In what could be the latest example of regulatory overreach, the U.S. Senate seems set to vote next week on a bill sponsored by Sen. Dianne Feinstein (D-CA) that would effectively ban the use of Bisphenol A (BPA). 

You may not be familiar with the chemical’s name, but you’ve most certainly come into contact with it, as it is one of the most commonly used chemicals found in a whole host of plastic products including food containers, as well as metal cans.  Before you start to worry – it is considered safe.

The FDA has long said it’s safe as currently used.  Just a few weeks ago, the FDA updated its findings, again saying it’s safe.  (In fact, the quote from a commissioner was: "If we thought it was unsafe, we would be taking strong regulatory action.") The European Union’s regulators (who tend to be a lot more stingy when it comes to these things and generally tend to make environmental policy decisions based on suspected risk and not on evidence) say it’s safe. A whole body of regulators around the world – backed up by science – says it’s safe.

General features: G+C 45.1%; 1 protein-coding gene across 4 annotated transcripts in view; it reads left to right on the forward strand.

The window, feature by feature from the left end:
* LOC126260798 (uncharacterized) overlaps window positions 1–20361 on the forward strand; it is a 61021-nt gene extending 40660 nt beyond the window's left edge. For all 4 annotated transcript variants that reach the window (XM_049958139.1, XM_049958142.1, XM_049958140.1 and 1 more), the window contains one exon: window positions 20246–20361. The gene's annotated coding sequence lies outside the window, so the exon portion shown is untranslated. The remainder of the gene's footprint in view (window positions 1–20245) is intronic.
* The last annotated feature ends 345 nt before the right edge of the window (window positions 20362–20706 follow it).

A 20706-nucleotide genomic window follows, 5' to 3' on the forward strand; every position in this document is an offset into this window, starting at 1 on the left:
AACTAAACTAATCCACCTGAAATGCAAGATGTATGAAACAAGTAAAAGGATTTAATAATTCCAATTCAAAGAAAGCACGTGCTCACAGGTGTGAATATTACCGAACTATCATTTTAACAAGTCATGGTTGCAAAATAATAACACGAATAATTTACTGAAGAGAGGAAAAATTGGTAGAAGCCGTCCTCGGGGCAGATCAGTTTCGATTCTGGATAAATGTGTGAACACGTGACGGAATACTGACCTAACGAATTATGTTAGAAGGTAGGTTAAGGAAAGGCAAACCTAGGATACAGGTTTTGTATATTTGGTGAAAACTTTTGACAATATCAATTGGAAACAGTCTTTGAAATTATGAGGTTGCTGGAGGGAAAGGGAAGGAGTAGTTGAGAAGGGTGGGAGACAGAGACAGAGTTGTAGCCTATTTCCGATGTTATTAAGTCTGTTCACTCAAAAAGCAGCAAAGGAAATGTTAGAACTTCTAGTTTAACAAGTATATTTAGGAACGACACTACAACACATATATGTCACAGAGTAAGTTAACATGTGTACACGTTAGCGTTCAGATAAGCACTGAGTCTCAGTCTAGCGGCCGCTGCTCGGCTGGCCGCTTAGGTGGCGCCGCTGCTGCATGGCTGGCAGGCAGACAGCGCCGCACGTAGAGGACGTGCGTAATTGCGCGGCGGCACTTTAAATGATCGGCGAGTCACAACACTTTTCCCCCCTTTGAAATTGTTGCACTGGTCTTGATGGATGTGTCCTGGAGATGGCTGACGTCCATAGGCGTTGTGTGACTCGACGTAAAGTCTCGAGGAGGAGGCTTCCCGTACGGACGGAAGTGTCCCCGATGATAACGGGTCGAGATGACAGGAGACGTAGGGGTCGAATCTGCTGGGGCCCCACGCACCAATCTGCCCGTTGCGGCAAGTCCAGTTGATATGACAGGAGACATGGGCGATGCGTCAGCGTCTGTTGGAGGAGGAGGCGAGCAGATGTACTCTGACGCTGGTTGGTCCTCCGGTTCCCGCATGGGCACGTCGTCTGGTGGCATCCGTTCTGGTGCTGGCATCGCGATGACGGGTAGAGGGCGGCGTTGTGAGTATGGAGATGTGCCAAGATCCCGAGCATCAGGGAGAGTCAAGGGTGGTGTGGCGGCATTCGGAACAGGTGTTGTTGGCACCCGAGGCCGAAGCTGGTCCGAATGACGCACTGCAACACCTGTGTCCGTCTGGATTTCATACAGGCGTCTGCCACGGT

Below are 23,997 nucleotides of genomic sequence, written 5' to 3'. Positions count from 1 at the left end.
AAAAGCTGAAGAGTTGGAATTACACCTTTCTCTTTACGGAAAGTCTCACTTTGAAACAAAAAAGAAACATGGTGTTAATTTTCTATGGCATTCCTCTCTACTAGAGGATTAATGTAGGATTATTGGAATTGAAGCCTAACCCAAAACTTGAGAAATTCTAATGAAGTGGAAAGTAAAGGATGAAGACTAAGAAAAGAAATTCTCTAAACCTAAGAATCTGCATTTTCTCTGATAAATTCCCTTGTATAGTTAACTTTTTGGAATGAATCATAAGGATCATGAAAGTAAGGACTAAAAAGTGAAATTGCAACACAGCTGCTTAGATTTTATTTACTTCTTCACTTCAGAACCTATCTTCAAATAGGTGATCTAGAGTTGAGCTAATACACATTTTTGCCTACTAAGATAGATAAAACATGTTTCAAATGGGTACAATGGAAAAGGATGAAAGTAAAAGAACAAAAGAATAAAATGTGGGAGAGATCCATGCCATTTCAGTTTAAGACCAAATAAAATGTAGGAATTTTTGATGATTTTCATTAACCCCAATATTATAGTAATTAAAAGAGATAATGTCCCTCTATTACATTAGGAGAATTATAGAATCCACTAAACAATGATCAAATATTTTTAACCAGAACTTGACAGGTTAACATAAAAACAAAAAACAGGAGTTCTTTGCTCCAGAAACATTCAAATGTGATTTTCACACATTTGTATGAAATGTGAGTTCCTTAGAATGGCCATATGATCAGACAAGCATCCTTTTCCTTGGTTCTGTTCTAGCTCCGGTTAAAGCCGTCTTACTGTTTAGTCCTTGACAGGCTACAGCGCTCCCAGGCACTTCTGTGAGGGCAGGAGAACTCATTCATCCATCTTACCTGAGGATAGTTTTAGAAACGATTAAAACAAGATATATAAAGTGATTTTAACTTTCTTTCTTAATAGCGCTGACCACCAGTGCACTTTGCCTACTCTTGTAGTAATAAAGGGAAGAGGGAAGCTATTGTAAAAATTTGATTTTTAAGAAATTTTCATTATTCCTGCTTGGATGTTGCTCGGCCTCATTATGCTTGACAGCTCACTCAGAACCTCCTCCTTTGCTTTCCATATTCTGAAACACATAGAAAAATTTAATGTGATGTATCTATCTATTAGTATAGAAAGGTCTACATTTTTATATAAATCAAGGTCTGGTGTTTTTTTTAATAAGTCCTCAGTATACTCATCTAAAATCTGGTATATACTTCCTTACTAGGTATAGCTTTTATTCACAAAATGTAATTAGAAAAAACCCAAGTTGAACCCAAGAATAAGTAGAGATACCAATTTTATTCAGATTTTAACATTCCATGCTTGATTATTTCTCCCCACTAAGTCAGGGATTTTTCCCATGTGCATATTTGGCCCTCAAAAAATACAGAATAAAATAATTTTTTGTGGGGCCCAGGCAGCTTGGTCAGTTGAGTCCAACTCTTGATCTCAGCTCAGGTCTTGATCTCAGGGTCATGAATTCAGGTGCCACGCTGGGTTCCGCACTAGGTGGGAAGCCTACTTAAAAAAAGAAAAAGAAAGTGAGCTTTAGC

But apparently the substance has been sufficiently vilified by environmentalists and part of the media, because all the findings deeming BPA safe for use in current low quantities do not seem to sway Sen. Feinstein and her nanny statist friends who continue their crusade – which is not only unneccessary, but potentially hazardous, as BPA is a chemical that prevents food spoilage and contamination. Without it, metal cans, for example, could not withstand high temperatures needed for sanitation purposes – and there is currently no safe alternative available.

Never mind, says Sen. Feinstein, we’ll go ahead and ban it anyway.

ATR and CFA have called on Senators to reject the ban.

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